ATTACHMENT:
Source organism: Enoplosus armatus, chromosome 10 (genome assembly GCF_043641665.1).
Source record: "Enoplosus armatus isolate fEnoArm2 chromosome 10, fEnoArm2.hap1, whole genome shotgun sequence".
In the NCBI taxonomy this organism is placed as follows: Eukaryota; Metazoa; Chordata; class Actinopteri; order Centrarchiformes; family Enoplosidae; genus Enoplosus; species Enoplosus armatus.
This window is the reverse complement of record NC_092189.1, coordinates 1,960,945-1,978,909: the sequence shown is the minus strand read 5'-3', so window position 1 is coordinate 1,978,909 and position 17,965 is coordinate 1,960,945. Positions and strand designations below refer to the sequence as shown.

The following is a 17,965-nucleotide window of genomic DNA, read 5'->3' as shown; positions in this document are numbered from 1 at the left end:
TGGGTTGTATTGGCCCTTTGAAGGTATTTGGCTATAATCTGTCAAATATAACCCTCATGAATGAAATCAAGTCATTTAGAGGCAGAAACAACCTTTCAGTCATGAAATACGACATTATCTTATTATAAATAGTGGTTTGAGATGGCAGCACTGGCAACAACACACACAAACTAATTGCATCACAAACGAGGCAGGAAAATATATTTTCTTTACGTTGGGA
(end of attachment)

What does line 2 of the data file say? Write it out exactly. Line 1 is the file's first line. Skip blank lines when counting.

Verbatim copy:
Source record: "Enoplosus armatus isolate fEnoArm2 chromosome 10, fEnoArm2.hap1, whole genome shotgun sequence".